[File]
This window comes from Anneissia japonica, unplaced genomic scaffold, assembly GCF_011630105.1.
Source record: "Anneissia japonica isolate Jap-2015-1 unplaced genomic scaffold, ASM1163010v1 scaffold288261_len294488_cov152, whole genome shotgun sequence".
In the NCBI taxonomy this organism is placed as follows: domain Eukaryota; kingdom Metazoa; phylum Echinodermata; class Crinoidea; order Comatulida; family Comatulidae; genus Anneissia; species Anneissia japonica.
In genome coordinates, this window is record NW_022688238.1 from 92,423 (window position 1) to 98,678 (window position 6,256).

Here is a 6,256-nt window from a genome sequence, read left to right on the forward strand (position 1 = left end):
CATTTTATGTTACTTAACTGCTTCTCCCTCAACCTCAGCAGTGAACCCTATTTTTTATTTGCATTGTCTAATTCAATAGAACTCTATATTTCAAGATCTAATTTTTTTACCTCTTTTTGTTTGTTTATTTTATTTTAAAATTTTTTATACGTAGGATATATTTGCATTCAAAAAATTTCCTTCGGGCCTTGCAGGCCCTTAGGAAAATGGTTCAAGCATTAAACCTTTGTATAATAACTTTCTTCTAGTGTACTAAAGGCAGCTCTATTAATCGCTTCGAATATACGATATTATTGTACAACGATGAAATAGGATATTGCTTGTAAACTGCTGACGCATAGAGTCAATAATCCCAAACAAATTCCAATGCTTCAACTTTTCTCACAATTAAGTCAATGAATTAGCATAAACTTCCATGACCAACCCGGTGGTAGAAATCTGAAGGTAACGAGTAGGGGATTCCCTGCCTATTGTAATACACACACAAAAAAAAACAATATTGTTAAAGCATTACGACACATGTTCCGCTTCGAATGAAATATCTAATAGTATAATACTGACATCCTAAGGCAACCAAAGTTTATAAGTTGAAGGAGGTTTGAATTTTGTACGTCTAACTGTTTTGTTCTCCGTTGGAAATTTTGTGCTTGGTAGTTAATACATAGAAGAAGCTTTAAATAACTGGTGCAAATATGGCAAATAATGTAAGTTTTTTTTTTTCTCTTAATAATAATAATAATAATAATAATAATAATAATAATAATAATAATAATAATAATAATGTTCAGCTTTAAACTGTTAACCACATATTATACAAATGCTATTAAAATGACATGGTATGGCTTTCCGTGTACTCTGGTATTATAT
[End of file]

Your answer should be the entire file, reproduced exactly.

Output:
This window comes from Anneissia japonica, unplaced genomic scaffold, assembly GCF_011630105.1.
Source record: "Anneissia japonica isolate Jap-2015-1 unplaced genomic scaffold, ASM1163010v1 scaffold288261_len294488_cov152, whole genome shotgun sequence".
In the NCBI taxonomy this organism is placed as follows: domain Eukaryota; kingdom Metazoa; phylum Echinodermata; class Crinoidea; order Comatulida; family Comatulidae; genus Anneissia; species Anneissia japonica.
In genome coordinates, this window is record NW_022688238.1 from 92,423 (window position 1) to 98,678 (window position 6,256).

Here is a 6,256-nt window from a genome sequence, read left to right on the forward strand (position 1 = left end):
CATTTTATGTTACTTAACTGCTTCTCCCTCAACCTCAGCAGTGAACCCTATTTTTTATTTGCATTGTCTAATTCAATAGAACTCTATATTTCAAGATCTAATTTTTTTACCTCTTTTTGTTTGTTTATTTTATTTTAAAATTTTTTATACGTAGGATATATTTGCATTCAAAAAATTTCCTTCGGGCCTTGCAGGCCCTTAGGAAAATGGTTCAAGCATTAAACCTTTGTATAATAACTTTCTTCTAGTGTACTAAAGGCAGCTCTATTAATCGCTTCGAATATACGATATTATTGTACAACGATGAAATAGGATATTGCTTGTAAACTGCTGACGCATAGAGTCAATAATCCCAAACAAATTCCAATGCTTCAACTTTTCTCACAATTAAGTCAATGAATTAGCATAAACTTCCATGACCAACCCGGTGGTAGAAATCTGAAGGTAACGAGTAGGGGATTCCCTGCCTATTGTAATACACACACAAAAAAAAACAATATTGTTAAAGCATTACGACACATGTTCCGCTTCGAATGAAATATCTAATAGTATAATACTGACATCCTAAGGCAACCAAAGTTTATAAGTTGAAGGAGGTTTGAATTTTGTACGTCTAACTGTTTTGTTCTCCGTTGGAAATTTTGTGCTTGGTAGTTAATACATAGAAGAAGCTTTAAATAACTGGTGCAAATATGGCAAATAATGTAAGTTTTTTTTTTTCTCTTAATAATAATAATAATAATAATAATAATAATAATAATAATAATAATAATAATAATAATGTTCAGCTTTAAACTGTTAACCACATATTATACAAATGCTATTAAAATGACATGGTATGGCTTTCCGTGTACTCTGGTATTATAT